Disclosure: This site may receive compensation when you click on some links and make purchases.

Rare V8-Powered 1993 Panoz Roadster

The seller says, “This 1993 Panoz Roadster is one of about 44 built”. You may read that as one of 44 built-in 1993, but you’d be wrong—only 44 total were made between 1992 and 1999, and this very nice emerald green (with tan interior) example, found here on craigslist in Macon, Georgia is probably your best chance to snare one at a reasonable price, $25,000.

The styling of the aluminum-bodied Panoz is not to everyone’s taste—it depends largely on your tolerance for the Lotus Seven. It’s a narrow two-seater with cycle-type fenders. But the Panoz leaves the Lotus in the dust. That’s because (like the Lotus) it’s ultra-lightweight, but in this case, there’s no anemic four—it has a 302-cubic-inch Ford V8 and a Borg-Warner five-speed manual under the hood. Zero to 60 time was an amazing, for the early-’90s, 4.2 seconds. And “it can be serviced at your local Ford dealer without any fuss,” the owner says.

This example has a mere 35,400 miles on its odometer, so that powerful original drivetrain is just broken in. The first owner still has custody of it, and he has the (optional) full convertible top with side curtains, tonneau cover and anti-theft devices. The interior looks just fine, and the carpets don’t even appear worn. The car’s appearance is consistent with its low claimed mileage.

The owner points to excellent fit and finish, as well as “near-perfect seams, a non-flex stainless-steel chassis and 50/50 front-rear weight distribution.” There’s a video of the car running here:

Here’s the Panoz story. The Roadster was built by Panoz Auto Development Company in Georgia, where this one resides now. It was the first made-in-U.S.A. aluminum car. A frame was purchased from racer Frank Costin, originally intended for his TMC Costin, but it was not used in favor of Panoz’s own frame of stainless steel tubing. The lightweight body was designed by Freeman Thomas and was built by Superform USA.

The Ford Mustang GT contributed the 225-horsepower drivetrain, solid rear axle, and independent front suspension to the bare-bones platform. Some sources say the Panoz never had a top, but there was some custom-ordering and this car does have what may be an experimental one. Other things the Panoz lacked were a radio, air-conditioner, and heater — though a defroster was legally mandated.

An aluminum chassis debuted with these cars in 1994, and in 1996 a prototype with yet another frame was shown in 1996, with the 305-horsepower Mustang SVT Cobra 32-valve motor. This was the AIV (Aluminum-Intensive Vehicle) version of the Roadster, and it was made until 1999, with supercharging and unique paint. According to Ben Hunting, “This improved edition [the AIV] could hit 60-mph in less than five seconds, which was astounding performance for the mid-90s.”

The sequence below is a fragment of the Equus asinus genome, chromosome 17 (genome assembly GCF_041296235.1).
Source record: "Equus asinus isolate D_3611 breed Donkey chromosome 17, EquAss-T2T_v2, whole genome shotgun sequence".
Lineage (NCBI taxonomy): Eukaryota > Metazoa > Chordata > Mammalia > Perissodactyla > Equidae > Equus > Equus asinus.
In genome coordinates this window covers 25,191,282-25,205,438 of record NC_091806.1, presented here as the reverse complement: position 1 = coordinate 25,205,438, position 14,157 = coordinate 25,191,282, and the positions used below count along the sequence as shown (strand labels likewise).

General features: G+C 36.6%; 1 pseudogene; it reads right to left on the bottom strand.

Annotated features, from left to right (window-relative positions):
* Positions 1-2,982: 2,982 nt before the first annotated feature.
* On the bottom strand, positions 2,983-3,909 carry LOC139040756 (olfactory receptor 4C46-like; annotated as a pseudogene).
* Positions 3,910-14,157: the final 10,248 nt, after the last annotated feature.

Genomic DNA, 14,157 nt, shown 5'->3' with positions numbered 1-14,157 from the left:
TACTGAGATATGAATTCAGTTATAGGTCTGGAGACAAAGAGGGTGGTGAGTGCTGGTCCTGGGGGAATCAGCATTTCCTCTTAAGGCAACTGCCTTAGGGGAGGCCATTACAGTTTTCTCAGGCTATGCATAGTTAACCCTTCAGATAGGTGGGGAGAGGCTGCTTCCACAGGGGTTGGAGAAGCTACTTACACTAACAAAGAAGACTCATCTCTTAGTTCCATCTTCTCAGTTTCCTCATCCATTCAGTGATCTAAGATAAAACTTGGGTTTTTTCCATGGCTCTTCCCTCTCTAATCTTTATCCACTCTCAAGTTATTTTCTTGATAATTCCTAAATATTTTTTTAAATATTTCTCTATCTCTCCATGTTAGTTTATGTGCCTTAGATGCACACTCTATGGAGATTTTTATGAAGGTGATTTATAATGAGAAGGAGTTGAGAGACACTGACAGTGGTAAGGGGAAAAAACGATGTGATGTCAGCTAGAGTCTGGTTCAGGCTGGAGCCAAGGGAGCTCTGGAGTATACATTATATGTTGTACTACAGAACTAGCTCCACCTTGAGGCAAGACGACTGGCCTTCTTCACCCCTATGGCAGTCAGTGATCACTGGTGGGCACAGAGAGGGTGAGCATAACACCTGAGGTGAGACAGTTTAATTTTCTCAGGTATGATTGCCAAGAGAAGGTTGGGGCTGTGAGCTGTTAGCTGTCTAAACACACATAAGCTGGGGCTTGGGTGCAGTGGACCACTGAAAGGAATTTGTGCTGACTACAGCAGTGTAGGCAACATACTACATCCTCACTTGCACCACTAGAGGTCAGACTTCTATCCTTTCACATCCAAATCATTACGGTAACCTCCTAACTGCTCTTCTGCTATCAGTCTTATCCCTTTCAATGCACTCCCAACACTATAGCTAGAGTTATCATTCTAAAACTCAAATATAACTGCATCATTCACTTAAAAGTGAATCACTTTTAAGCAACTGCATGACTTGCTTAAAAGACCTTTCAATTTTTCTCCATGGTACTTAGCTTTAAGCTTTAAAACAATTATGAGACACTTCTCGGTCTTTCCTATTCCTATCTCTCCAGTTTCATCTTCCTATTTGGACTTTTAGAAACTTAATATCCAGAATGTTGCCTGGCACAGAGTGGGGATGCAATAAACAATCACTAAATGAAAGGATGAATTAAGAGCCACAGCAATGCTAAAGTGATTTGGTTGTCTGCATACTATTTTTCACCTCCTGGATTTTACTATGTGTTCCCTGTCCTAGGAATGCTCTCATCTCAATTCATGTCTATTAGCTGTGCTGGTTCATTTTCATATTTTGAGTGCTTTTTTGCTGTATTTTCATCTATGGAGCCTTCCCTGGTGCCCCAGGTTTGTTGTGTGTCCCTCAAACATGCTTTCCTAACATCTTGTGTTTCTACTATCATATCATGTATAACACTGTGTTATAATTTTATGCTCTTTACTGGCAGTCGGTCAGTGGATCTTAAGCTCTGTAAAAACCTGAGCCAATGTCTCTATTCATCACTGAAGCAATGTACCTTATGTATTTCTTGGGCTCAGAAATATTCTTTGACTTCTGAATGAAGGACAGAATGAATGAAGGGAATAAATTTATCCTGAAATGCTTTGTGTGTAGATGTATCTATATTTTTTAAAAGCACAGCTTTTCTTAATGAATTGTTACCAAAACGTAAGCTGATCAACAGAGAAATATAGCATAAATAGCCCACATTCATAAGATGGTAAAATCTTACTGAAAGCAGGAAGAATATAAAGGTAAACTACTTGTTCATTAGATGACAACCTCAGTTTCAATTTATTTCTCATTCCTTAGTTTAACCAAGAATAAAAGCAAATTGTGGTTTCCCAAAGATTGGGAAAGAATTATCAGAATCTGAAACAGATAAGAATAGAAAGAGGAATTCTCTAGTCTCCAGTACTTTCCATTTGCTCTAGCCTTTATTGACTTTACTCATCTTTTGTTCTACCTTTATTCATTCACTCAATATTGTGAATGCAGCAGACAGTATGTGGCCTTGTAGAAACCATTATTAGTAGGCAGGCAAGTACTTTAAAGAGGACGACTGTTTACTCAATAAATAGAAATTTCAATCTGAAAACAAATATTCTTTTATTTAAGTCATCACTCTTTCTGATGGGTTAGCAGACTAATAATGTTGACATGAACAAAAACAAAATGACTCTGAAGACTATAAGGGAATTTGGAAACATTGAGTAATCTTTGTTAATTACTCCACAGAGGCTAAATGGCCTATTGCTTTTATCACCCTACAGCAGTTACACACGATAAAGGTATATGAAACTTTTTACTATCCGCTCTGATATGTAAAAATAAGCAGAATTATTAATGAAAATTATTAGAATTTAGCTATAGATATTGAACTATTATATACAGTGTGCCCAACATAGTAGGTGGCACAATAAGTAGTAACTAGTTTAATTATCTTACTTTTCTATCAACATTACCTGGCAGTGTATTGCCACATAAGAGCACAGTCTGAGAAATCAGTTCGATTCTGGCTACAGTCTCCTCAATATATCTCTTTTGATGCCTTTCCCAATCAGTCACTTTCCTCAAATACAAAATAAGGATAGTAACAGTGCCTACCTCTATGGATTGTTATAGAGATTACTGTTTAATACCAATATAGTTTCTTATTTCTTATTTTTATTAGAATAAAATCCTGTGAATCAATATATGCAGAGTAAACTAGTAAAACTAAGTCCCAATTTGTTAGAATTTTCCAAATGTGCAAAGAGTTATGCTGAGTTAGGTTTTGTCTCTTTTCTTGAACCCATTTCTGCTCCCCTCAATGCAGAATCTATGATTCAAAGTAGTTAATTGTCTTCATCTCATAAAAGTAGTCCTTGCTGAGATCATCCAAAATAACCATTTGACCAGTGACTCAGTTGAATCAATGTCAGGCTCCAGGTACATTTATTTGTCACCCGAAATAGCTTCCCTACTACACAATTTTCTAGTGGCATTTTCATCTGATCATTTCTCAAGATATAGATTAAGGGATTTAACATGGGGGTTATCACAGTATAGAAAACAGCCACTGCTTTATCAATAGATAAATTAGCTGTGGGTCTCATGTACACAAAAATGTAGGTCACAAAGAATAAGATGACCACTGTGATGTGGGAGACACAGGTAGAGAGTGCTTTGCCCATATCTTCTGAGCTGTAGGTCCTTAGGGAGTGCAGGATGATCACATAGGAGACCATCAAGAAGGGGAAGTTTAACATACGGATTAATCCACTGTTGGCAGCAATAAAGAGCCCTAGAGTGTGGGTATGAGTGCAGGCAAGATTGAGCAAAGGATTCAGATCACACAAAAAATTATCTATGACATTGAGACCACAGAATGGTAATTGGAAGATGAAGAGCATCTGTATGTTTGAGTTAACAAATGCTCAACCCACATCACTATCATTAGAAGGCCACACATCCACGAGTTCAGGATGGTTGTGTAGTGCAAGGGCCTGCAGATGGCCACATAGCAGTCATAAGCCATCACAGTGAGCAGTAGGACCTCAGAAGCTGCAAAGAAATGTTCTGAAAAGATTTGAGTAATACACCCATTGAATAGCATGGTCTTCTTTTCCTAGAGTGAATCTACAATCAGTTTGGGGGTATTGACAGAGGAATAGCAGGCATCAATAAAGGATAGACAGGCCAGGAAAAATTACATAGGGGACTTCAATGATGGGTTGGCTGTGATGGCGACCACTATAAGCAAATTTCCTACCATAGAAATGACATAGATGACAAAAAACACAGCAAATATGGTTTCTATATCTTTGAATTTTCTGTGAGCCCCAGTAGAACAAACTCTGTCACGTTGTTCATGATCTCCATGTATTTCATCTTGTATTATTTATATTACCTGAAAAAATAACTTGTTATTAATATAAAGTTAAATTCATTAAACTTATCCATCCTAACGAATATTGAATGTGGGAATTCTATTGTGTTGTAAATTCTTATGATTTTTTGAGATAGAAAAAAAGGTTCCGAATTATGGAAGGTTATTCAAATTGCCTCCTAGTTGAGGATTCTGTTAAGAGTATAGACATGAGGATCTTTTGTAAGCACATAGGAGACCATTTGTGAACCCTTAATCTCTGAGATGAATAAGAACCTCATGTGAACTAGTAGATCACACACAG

The car for sale won’t be that fast, but it should be plenty entertaining. Panoz is still around, building a variety of sports cars and still going racing. Thanks to Pat L. for this tip.


  1. doug

    Looks like cheap fun.

    Like 3
  2. Connecticut Mark

    Chrysler copied this with that crossfire thing 6 cylinder that put out decent horsepower . Rather have this mustang motor one.

    Like 4
    • Nick

      Well that’s an interesting theory but couldn’t be further out to lunch. The Crossfire was almost wholly a Mercedes SLK 320, around 90% of it in fact apart from styling sheet-metal, a few chassis sheet-metal elements and some interior styling features.
      I think you mean the Plymouth Prowler (which became the Chrysler Prowler) and was from made 1999 through 2002.
      Actually both the Crossfire had V6 engines, 3.2 Mercedes and 3.5 Chrysler, respectively. The Crossfire was significantly faster, though only slightly heavier at 3000lbs.
      The Panoz and the Prowler kind of look the same, both roadsters with a separate fender front wheels, but that’s about it.

      Like 9
  3. Connecticut Mark

    Yes prowler sorry , wrong model.

    Like 1
  4. Dave Mathers

    Great price for a rare car.

    Like 3
  5. RexFox Member

    Wow, what a fun car that’s also practical (semi). It has a trunk, bumpers, fenders and wipers, along with a top. You could actually use this car for errands and little road trips, and still have a show and track car. A heater would be nice; do you think the defroster is the electric cable style like a rear window defroster?

    Like 0
  6. JMB#7

    If a Lotus 7 and an AC Cobra had a baby, I think it would look a lot like this. So far, very reasonably priced for what it is. What is up with that center dashboard, major reflection in many of the photos? I guess if you cannot see the gages, then you just need to drive by ear and feel? It has a lot of positive features (zero rust)!

    Like 3

Leave A Comment

RULES: No profanity, politics, or personal attacks.

Become a member to add images to your comments.


Get new comment updates via email. Or subscribe without commenting.